After making a call to the hospital I was due to deliver at, I discovered donor milk was only available to non-full-term babies. After about 4 days of prodromal labor, and a day of regular labor, I was able to achieve a VBAC with my second son. But my happiness ended there because while he was born full-term at 41 weeks, he suffered from severe meconium aspiration. He had inhaled his poop, for lack of better description, at some point during labor, and while that is not uncommon, what is uncommon is how sick he was. His infection was so severe he went immediately to the NICU where we waited for hours to see him.
He was on medications to help clear up the infection in his lungs, and ventilators to help him breathe. My colostrum started to come in that same night and by the next morning, I was able to start pumping my breastmilk since I was unable to nurse him. I was exhausted physically and mentally but determined to continue pumping for my son, so I did every 2-3 hours.
The second day after he was born was the worst day of our lives. The neonatologist came to us and described to us our son was not stabilizing. His heart was working so hard to keep up with the ventilator for his lungs she was worried there was a chance he would need ECMO surgery. Basically, a bypass for his heart and lungs, allowing them to rest and get better. The NICU there at the hospital he was born at did not have the capability for this surgery and machine, so the decision was made to transfer him to Medical City Dallas Children’s Hospital where they have the top level of NICU designation in our area.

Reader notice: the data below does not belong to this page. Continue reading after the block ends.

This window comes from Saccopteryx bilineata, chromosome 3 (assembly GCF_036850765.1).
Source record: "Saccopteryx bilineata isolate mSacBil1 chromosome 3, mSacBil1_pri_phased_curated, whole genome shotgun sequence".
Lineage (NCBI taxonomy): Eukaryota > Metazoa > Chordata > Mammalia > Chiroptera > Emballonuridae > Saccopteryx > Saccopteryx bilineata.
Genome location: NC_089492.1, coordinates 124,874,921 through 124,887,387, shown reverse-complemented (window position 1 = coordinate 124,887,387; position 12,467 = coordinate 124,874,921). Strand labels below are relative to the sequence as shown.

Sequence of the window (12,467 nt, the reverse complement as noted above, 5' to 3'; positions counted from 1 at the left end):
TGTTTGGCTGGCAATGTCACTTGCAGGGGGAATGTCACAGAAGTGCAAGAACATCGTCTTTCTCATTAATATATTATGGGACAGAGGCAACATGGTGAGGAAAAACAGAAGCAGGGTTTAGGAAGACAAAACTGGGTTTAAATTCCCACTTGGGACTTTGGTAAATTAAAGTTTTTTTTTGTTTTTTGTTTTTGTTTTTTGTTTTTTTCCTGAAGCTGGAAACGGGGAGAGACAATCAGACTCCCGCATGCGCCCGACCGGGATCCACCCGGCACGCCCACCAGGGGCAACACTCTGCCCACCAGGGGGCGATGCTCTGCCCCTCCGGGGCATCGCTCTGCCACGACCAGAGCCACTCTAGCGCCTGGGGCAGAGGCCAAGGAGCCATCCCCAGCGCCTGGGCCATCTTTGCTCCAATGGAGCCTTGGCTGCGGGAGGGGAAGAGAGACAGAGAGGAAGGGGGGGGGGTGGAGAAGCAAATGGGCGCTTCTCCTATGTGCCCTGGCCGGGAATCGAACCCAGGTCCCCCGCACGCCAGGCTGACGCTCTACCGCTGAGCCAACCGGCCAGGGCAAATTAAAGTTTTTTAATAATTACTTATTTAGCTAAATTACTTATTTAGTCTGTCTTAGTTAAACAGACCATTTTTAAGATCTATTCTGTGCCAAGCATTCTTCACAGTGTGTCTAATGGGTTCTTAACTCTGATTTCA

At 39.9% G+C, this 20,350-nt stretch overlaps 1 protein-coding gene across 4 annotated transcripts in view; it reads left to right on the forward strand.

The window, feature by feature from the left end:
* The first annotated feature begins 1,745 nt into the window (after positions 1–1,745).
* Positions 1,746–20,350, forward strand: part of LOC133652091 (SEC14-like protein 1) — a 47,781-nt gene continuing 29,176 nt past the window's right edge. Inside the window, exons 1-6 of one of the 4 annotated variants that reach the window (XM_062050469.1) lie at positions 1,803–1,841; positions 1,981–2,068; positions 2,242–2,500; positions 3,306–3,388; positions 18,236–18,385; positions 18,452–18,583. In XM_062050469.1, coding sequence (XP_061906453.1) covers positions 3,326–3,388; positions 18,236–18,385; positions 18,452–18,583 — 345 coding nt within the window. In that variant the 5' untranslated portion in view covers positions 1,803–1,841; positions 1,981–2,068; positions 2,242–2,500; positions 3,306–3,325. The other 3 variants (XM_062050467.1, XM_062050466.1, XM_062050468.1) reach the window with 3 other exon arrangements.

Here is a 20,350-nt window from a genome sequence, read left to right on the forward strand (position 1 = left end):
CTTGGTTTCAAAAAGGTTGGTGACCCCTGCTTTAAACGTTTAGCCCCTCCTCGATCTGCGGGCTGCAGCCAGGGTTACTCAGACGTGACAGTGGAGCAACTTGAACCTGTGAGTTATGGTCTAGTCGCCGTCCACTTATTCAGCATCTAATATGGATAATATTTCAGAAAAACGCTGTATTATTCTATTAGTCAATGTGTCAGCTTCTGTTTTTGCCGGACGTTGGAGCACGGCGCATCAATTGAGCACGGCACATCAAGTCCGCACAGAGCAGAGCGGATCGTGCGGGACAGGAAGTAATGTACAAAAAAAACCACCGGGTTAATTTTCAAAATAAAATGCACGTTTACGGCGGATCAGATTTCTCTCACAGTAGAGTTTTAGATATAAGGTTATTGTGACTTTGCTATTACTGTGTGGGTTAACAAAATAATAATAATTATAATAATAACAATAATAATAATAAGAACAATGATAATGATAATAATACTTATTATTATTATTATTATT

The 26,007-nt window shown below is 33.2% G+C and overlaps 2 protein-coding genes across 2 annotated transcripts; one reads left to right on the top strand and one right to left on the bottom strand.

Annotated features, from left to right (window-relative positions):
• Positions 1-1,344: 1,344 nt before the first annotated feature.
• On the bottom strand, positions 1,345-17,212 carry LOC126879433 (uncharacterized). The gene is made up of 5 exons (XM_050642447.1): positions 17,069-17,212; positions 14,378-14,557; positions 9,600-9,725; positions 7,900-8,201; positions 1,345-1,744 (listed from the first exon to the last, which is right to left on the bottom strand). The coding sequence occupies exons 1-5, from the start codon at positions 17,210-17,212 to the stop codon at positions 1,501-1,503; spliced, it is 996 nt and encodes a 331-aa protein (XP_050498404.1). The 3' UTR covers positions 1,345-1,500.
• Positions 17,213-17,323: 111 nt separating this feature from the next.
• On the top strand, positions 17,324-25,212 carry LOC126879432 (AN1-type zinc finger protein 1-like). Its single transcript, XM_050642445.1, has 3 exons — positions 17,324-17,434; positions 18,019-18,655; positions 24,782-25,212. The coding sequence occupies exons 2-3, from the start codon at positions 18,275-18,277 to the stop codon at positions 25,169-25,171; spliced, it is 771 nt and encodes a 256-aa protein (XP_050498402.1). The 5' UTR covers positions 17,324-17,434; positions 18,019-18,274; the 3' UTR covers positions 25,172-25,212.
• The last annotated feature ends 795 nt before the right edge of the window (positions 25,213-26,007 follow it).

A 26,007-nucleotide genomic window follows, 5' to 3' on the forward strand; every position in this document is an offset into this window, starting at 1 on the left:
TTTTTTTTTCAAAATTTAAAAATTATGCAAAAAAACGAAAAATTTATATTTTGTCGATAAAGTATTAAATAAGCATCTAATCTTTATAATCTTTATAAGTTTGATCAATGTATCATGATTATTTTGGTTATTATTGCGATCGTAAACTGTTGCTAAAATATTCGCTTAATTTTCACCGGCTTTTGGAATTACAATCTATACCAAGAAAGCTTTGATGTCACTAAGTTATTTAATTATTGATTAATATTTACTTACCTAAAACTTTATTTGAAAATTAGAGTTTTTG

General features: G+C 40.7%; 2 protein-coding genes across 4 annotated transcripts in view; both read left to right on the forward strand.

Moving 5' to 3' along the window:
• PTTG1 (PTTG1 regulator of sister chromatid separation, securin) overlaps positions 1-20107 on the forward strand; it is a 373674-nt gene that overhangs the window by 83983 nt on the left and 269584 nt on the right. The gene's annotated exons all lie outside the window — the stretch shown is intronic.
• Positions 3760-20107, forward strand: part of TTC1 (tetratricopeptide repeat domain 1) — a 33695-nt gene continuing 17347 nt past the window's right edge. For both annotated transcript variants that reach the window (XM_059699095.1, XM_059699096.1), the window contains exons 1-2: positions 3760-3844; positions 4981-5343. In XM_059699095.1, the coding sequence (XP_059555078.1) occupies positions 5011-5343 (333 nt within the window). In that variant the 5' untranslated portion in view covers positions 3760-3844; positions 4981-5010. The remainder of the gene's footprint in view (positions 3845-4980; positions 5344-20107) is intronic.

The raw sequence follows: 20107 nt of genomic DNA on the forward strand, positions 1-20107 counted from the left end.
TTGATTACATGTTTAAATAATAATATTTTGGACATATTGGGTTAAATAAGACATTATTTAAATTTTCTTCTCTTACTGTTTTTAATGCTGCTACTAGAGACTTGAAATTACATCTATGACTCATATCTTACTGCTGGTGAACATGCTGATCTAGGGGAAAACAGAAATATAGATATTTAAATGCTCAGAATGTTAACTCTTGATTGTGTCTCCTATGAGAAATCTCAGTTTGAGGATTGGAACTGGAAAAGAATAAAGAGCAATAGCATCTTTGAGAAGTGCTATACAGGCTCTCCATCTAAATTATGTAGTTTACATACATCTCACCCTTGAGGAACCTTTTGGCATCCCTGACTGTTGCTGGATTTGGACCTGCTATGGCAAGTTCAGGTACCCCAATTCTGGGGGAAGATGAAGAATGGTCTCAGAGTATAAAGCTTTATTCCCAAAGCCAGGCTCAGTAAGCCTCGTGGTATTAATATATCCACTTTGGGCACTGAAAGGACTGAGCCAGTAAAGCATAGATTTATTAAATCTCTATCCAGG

My son stabilized enough to be transferred by ambulance. I was able to be discharged early myself in order to be able to go with my husband to the Children’s Hospital. In the early hours of the morning before the sun rose, we raced to keep up with the ambulance carrying our child as he fought for his life. When we arrived, the nurses and staff showed us to the waiting room. And wait and wait we did. It was hours before the doctor found us and described our son’s condition and prognosis. He was not in the clear just yet, but on the long road to recovery and luckily did not require the ECMO machine or surgery. After scrubbing in to disinfect our hands, we were finally able to go back to see him. He was attached to so many wires and tubes it was difficult to touch him. We had to keep contact with him to a minimum at first because he was easily overstimulated causing his stats to go back up. The only thing I could do was rub his forehead and eyebrows and talk and sing to him for days.